31 July 2014

Could there be links between our immune systems and psychosis?

A potentially ground-breaking national health research study in to psychosis is looking for further participants across the AWP region.

The PPiP (Prevalence of Pathogenic Antibodies in Psychosis) study is aiming to understand whether cases of psychosis are triggered by problems in some people's immune system. Usually the immune system controls our ability to fight infection, which can lead to an 'autoimmune' disease. The PPiP study wants to find out how many people are first experiencing psychosis as a result of an autoimmune response in the body.

In a smaller pilot study it was found that approximately 5% of people presenting with psychosis also had a marker in their blood related to an autoimmune response. These people were treated with a combination of steroids and fluids directly in to the bloodstream that led to significant recovery in a number of cases. This study is looking to see how often this blood marker is found. This may have an impact on future tests for people entering the health services with psychosis and could lead to new treatment options.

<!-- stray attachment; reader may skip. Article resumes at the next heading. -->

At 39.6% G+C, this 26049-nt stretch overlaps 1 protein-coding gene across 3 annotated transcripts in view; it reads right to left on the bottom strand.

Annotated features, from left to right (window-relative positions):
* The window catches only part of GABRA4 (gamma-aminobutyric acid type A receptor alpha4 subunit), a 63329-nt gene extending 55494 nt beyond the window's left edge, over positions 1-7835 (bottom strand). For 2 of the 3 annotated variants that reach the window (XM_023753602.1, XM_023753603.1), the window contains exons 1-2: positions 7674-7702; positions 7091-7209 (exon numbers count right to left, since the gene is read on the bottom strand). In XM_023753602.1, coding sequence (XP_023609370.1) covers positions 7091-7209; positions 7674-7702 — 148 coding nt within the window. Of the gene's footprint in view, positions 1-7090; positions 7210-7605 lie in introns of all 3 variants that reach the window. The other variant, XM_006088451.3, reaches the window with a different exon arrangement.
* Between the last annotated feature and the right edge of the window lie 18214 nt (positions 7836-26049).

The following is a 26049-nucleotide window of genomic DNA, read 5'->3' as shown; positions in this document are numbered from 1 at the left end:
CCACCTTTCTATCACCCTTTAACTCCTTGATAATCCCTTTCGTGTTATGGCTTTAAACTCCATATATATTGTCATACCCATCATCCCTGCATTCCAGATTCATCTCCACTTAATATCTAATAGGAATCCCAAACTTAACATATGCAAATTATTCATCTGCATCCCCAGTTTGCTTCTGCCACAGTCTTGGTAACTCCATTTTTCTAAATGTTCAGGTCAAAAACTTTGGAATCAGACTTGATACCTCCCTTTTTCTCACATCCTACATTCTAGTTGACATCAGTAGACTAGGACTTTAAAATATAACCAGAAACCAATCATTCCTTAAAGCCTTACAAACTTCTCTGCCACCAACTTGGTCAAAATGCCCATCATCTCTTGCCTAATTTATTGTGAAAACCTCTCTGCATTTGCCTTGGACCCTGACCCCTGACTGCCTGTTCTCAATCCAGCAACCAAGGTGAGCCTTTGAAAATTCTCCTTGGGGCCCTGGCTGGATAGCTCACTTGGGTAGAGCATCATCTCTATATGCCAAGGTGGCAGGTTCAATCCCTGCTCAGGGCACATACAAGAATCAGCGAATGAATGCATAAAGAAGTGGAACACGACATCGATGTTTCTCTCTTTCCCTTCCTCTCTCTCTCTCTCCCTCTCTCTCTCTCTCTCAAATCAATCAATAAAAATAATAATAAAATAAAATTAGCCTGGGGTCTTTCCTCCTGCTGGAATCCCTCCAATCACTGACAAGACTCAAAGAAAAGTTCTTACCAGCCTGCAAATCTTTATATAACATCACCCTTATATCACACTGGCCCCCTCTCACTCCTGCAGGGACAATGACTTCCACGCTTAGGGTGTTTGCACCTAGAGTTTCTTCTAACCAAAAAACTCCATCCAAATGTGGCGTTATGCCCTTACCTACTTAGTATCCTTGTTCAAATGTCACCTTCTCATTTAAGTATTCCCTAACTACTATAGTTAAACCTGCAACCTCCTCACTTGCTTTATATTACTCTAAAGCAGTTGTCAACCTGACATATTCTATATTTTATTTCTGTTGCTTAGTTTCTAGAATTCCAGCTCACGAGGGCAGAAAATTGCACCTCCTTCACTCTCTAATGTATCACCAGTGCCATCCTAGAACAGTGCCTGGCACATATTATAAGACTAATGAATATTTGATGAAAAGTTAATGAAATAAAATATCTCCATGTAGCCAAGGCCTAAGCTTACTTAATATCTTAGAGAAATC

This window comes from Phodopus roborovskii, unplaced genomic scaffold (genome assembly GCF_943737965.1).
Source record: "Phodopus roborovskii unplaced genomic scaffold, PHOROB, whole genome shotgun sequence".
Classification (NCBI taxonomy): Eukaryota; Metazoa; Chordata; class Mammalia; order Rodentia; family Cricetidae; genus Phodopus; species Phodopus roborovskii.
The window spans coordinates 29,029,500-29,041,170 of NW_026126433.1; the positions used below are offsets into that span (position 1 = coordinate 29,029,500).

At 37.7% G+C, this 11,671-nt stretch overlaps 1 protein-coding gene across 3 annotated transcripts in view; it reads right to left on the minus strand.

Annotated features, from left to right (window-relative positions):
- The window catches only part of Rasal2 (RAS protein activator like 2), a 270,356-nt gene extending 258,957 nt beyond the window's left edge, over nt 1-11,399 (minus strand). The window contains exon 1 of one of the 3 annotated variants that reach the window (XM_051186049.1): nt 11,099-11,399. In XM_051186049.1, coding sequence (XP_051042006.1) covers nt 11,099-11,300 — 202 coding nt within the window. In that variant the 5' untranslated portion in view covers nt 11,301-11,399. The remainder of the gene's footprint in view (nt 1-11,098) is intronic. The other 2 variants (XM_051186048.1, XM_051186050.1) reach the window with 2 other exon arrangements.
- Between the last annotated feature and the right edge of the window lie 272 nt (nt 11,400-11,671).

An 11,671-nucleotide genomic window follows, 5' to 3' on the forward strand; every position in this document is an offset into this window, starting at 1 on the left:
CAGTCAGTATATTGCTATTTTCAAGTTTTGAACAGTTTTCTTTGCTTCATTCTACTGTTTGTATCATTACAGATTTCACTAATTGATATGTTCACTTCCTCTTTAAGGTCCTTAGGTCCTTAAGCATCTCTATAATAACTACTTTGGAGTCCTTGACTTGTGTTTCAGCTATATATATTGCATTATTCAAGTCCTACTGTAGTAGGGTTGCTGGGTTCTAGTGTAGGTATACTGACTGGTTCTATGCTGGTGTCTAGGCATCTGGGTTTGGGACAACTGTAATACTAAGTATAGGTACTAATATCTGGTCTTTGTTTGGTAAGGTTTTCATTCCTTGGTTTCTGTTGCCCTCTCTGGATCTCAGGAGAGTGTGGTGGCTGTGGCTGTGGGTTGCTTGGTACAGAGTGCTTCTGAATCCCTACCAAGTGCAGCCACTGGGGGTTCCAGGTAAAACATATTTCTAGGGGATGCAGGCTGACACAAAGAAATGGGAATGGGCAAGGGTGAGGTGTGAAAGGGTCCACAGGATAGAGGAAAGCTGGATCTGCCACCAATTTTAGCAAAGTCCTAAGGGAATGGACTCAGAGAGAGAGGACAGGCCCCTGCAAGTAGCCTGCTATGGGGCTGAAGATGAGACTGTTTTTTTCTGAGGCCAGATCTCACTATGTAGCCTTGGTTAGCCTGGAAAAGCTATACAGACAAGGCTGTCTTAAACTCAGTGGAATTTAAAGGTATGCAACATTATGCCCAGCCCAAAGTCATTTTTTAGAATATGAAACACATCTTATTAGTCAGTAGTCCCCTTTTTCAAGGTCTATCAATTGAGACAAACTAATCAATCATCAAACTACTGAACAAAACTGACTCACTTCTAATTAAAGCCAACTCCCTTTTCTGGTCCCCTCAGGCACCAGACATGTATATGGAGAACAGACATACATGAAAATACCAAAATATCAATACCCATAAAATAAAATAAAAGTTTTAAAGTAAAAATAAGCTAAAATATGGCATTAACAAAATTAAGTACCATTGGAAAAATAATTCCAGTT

Referrals are sought from clinicians working with people aged between 14 and 35 with a primary diagnosis of psychosis. Crucially the person referred needs to have had less than 6 weeks of antipsychotic treatment as this interferes with the effectiveness of the blood tests. Those who choose to take part will give a blood sample and complete some routine clinical assessments with researchers. Those taking part are reimbursed £10 for their time.

If you have possible referrals, or you are a service user who wishes to get involved, then please get in touch with Adam Deuchars of the Clinical Research Network on 0117 331 3361 or 07975 632 785 or via email on adam.deuchars@nhs.net who will be delighted to hear from you.

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